Anthony Flint is a fellow at the Lincoln Institute of Land Policy, a think tank in Cambridge, Massachusetts. He is the author of Modern Man: The Life of Le Corbusier, Architect of Tomorrow and Wrestling with Moses: How Jane Jacobs Took On New York's Master Builder and Transformed the American City.
Should waterfront developers have to contribute to flood mitigation? With Koontz, it just got a lot harder to ask them.
Tuesday was a strange day for the planet.
President Obama rolled out new initiatives to address global warming, vowing to shut down the worst-offending power plants and promote clean energy technology. That same morning, the Supreme Court potentially made it harder to prepare for climate change.
To understand how all this shakes out, one must first recognize the fraternity of nerds – and I include myself proudly in this group – who closely follow property rights jurisprudence.
Historically, judges have said that reasonable regulation of land use is permissible, and does not constitute a taking under the 5th amendment of the U.S. Constitution ("… nor shall private property be taken for public use without just compensation.")
Every property rights case that makes it to the Supreme Court is closely watched for some glimpse of change, with planners and environmentalists on one side, and free market libertarians, groups like the Institute for Justice, and more recently don’t-tread-on-me Tea Party enthusiasts on the other. The last big uproar was over Suzette Kelo's fight to save her little pink house from being razed in a redevelopment scheme in New London, Connecticut.
Tuesday’s Supreme Court ruling in the case Koontz v. St. Johns River Water Management District, the legal equivalent of a wrestling undercard, was a little bit surprising. The 5-4 ruling essentially scolded government for being overzealous in imposing requirements as conditions for permits to build. The deal the developer involved in the case was offered came down in part to a demand that he pay for wetlands restoration off-site. He refused and sued, citing two cases, Nollan v. California Coastal Commission and Dolan v. City of Tigard, that established a "rough proportionality" balancing the scope of development and public benefits — an easement for public beach access, for example. The justices basically said that in the Koontz case, the proposed burdens on the builder went too far.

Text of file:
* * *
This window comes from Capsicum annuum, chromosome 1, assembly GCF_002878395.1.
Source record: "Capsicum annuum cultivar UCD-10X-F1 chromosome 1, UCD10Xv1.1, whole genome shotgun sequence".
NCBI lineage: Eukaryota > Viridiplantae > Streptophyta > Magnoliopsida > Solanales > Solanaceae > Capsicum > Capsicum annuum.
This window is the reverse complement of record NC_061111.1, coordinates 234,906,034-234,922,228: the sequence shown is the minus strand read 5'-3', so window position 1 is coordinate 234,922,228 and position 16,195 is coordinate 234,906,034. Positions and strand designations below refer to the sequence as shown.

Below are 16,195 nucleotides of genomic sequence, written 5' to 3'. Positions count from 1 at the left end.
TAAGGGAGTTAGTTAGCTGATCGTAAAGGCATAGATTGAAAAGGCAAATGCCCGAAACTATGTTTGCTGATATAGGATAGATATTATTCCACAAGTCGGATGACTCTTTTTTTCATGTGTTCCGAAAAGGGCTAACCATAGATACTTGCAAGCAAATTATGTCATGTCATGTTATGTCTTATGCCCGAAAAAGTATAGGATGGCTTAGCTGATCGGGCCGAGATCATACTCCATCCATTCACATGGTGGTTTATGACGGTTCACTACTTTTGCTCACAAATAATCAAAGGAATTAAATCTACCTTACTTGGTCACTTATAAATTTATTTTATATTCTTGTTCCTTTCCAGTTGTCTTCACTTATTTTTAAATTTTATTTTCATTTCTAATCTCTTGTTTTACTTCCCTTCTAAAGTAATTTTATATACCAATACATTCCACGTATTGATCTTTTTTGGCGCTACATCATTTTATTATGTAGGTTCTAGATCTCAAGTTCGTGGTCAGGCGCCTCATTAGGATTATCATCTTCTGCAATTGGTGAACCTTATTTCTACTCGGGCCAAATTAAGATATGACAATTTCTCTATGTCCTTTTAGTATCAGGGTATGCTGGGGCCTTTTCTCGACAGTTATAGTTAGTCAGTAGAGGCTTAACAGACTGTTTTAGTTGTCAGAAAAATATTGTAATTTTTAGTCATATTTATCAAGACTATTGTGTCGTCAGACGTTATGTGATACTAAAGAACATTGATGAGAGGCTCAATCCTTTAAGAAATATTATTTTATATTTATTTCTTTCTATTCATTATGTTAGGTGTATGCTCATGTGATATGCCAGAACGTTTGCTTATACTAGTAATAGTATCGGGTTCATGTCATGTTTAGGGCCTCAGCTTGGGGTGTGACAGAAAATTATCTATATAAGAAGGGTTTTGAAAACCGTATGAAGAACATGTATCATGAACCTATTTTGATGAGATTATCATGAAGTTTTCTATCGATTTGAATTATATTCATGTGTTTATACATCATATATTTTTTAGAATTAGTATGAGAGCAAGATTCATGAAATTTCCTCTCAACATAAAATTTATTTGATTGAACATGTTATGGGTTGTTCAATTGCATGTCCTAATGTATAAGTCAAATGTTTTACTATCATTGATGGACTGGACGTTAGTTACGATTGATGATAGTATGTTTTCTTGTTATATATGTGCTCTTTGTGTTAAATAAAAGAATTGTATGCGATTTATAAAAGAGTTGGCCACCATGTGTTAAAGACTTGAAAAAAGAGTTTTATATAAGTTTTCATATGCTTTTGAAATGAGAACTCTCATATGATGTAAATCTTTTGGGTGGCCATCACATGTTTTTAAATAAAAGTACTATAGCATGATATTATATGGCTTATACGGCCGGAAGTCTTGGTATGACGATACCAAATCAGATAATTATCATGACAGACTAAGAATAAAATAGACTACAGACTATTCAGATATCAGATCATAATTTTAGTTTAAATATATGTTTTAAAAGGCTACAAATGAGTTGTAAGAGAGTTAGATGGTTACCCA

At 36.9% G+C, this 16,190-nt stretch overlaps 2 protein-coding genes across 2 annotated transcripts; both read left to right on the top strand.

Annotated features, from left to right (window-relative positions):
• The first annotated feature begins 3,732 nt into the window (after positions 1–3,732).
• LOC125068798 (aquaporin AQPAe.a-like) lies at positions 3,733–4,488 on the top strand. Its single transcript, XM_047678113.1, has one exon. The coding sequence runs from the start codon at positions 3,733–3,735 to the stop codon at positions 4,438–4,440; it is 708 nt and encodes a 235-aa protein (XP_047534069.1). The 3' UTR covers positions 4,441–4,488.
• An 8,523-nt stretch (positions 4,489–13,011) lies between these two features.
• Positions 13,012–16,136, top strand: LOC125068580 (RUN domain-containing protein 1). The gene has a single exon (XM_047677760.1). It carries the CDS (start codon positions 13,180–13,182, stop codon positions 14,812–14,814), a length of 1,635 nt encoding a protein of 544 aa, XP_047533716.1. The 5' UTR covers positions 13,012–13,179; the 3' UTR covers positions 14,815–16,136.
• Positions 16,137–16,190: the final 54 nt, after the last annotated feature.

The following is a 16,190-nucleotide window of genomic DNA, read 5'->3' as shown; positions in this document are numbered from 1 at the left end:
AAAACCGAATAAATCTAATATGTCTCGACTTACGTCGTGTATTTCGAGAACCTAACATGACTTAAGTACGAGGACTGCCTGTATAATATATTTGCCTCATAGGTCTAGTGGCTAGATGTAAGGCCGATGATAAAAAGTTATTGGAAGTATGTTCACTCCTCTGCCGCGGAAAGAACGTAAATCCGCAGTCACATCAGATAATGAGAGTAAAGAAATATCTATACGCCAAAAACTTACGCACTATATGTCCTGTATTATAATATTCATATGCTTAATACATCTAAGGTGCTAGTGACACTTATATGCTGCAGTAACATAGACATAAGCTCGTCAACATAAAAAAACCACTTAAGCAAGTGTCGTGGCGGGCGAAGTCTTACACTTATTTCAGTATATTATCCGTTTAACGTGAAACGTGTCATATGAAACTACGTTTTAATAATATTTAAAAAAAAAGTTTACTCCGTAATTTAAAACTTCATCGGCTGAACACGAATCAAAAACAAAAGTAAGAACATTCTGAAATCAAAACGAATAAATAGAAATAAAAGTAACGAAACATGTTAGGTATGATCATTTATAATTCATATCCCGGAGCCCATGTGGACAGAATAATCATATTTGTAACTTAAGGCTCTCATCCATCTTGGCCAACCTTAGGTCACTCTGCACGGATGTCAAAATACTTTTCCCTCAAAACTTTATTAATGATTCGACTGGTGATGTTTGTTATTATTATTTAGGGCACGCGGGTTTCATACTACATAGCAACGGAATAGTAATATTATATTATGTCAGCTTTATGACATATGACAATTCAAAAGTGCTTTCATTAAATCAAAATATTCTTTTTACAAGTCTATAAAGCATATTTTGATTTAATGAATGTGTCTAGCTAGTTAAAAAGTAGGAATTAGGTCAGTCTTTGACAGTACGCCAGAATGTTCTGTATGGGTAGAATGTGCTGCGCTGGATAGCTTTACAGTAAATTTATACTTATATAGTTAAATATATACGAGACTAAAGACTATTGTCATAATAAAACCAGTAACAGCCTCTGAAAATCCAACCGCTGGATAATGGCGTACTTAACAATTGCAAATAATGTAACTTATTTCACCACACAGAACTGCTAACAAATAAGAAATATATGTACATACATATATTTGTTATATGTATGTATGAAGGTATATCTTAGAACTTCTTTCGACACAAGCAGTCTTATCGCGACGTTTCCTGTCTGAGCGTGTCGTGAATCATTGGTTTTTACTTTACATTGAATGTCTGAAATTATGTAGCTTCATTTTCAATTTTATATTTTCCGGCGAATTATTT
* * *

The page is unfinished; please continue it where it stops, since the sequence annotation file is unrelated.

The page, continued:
While some posited that the implications were limited, others saw peril, the beginning of the end for government’s ability to exact mitigation, the kind term for making amends or patching up various impacts associated with development. Private builders are routinely asked or required to contribute into funds for affordable housing. Under the concept of value capture, the notion of compensating for government "givings" – the public investment in infrastructure, for example, that raises property values – is explicit. Cash-strapped municipalities impose impact fees and other charges that reflect this basic idea: build, but make a contribution to the greater good. Other countries are much stricter about this than we are.
While there are no bright lines in the ruling, there is potentially a chilling effect. Public officials may retreat from making demands, knowing that feisty landowners can now wave the banner of Koontz. The local level is where this would happen. "Approval boards may be less likely to engage in negotiation," says Sean Nolon, professor at Vermont Law School, and co-author of Land in Conflict.
And here is where this all comes back to climate change. Coastal metropolitan regions have faced up to the fact that there will be increased flooding, volatile weather, and sea level rise. New York Mayor Michael Bloomberg has stepped up with a model $20 billion plan that is a mix of living with water and keeping it out. This is the great planning challenge of our time – and it’s expensive. So private developers should be expected to contribute to the cause. Build on a waterfront? Sure, but a condition of the permit is a contribution to a floodgate fund.
With Koontz, lawyers now have a perfect opportunity to say no way, that such a requirement is out of proportion with the modest scope of an individual development. The Koontz family bristled at the idea of restoring wetlands miles from their property. Why should one builder be held accountable for a problem the whole world is responsible for?
The answer may lie in some future case considered by the high court, a developer versus the agency responsible for resilience. Years from now the stakes will be not just the health of a Florida wetlands ecosystem, but the safety of vast urban populations. We property rights nerds will quiver with anticipation. But in the meantime, the grinding work of preparing for the impacts of global warming just got more complicated.